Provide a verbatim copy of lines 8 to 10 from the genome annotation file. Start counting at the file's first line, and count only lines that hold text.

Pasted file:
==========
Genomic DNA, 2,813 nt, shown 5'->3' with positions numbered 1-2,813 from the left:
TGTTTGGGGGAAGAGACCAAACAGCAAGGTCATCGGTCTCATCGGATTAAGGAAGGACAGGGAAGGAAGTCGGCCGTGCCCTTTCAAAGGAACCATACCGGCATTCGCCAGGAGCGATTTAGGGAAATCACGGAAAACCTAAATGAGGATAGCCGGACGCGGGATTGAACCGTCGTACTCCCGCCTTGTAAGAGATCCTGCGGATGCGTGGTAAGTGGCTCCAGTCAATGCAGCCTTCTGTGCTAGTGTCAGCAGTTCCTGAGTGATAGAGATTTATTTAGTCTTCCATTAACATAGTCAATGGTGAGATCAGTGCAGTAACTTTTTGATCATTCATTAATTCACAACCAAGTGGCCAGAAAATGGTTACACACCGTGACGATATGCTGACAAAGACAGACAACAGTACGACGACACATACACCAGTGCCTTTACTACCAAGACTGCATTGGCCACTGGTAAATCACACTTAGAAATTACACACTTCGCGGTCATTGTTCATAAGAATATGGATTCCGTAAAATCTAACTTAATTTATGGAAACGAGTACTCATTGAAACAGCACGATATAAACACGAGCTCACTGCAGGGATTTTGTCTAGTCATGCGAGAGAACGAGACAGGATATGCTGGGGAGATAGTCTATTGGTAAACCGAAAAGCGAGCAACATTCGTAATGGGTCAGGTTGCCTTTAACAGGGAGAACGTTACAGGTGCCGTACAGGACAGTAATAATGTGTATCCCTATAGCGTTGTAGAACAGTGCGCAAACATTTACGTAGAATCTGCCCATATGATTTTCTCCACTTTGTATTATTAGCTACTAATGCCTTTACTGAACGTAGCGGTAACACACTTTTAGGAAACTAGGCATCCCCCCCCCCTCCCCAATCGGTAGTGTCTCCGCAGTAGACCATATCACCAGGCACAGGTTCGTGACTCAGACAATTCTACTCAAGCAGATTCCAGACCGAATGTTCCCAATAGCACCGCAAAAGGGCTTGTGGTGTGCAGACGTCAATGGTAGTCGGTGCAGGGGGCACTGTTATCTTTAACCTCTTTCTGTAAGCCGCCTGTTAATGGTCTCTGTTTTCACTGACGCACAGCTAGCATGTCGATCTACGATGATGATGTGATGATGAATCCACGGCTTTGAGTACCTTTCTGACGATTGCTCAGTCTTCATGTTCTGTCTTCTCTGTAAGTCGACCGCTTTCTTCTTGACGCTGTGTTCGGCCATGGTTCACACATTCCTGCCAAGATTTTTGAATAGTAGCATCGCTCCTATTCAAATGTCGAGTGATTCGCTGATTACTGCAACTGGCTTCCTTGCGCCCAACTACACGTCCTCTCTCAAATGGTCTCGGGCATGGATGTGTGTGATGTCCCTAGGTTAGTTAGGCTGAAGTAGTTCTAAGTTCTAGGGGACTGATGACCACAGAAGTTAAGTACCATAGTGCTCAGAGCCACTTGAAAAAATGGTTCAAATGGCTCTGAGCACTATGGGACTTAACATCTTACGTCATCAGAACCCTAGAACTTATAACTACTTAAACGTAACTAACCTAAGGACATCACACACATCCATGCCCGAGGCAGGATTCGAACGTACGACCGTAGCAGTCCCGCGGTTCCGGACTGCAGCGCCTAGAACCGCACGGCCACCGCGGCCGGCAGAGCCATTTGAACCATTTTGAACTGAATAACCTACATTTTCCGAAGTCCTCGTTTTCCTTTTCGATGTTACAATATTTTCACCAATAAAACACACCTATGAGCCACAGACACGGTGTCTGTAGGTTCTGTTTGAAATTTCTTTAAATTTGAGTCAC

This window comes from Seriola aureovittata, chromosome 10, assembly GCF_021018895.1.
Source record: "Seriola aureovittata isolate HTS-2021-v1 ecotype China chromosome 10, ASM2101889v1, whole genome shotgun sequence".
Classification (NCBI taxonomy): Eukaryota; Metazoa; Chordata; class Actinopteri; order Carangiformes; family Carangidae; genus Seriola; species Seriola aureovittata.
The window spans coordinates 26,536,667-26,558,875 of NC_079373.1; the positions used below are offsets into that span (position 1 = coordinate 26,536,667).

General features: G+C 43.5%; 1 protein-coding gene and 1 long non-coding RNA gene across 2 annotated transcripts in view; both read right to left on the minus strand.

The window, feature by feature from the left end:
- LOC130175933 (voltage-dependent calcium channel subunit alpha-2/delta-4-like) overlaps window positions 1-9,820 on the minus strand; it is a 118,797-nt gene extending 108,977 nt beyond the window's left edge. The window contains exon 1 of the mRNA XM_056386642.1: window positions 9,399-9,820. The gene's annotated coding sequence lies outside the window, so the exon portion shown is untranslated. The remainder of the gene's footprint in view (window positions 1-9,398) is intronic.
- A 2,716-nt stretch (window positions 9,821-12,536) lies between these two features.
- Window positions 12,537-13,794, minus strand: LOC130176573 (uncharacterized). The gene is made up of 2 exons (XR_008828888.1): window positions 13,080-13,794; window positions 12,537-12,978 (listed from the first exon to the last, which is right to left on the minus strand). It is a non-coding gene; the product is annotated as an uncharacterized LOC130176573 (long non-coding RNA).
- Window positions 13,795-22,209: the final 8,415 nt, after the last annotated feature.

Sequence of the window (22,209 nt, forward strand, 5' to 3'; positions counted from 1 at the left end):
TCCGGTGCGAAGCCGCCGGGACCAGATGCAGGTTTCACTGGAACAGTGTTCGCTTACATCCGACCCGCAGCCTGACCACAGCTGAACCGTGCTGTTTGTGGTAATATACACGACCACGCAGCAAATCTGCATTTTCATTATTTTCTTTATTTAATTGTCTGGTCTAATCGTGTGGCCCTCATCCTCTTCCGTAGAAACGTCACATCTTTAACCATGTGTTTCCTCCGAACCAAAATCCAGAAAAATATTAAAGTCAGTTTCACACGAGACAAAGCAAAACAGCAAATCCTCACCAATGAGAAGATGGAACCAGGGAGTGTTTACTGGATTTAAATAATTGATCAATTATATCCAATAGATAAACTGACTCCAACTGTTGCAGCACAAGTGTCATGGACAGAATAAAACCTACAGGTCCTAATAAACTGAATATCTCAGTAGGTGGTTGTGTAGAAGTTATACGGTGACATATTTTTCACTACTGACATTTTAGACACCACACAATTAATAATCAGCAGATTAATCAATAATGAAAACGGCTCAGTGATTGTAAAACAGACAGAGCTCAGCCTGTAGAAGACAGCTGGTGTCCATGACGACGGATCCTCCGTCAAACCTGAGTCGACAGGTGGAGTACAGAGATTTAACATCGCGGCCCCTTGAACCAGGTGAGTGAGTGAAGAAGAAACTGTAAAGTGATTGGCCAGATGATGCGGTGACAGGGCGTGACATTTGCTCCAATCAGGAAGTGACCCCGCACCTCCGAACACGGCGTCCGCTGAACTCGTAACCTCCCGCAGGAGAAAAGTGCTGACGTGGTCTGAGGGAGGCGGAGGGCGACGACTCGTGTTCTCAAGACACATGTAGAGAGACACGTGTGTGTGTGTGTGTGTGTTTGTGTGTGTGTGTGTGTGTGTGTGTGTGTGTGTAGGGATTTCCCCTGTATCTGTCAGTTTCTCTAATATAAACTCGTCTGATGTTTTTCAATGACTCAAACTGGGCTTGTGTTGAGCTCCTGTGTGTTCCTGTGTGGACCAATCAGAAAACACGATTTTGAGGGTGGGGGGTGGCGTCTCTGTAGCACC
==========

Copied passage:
The window, feature by feature from the left end:
- LOC130175933 (voltage-dependent calcium channel subunit alpha-2/delta-4-like) overlaps window positions 1-9,820 on the minus strand; it is a 118,797-nt gene extending 108,977 nt beyond the window's left edge. The window contains exon 1 of the mRNA XM_056386642.1: window positions 9,399-9,820. The gene's annotated coding sequence lies outside the window, so the exon portion shown is untranslated. The remainder of the gene's footprint in view (window positions 1-9,398) is intronic.
- A 2,716-nt stretch (window positions 9,821-12,536) lies between these two features.